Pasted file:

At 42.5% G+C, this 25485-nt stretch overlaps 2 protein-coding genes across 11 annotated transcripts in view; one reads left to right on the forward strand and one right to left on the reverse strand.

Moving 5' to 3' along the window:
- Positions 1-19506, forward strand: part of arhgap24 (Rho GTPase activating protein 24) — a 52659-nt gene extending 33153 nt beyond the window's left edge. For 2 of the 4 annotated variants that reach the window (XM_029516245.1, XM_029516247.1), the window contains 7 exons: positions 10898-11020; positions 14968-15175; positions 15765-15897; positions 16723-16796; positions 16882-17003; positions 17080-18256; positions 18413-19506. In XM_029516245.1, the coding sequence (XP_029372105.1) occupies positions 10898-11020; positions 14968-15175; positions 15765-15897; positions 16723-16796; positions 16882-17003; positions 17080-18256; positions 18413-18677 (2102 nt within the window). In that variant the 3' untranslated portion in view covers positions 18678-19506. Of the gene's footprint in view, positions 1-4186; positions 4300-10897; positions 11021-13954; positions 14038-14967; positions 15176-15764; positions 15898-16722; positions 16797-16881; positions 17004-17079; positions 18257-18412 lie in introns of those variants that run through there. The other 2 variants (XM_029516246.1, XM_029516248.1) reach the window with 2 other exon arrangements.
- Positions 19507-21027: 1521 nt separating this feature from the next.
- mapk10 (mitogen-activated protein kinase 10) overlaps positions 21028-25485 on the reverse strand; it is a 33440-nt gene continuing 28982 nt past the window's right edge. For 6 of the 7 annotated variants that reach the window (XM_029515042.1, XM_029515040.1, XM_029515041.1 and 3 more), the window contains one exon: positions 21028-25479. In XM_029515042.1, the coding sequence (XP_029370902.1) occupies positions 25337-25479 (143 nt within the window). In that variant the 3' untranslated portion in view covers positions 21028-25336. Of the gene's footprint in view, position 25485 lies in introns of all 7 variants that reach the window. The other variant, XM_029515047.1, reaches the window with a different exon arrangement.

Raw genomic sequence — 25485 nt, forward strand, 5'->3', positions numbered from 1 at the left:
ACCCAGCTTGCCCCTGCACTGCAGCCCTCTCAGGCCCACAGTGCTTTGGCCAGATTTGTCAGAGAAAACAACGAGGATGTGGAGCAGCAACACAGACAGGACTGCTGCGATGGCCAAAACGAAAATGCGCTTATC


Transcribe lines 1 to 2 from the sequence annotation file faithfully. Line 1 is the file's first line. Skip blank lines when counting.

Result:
At 42.5% G+C, this 25485-nt stretch overlaps 2 protein-coding genes across 11 annotated transcripts in view; one reads left to right on the forward strand and one right to left on the reverse strand.

Moving 5' to 3' along the window: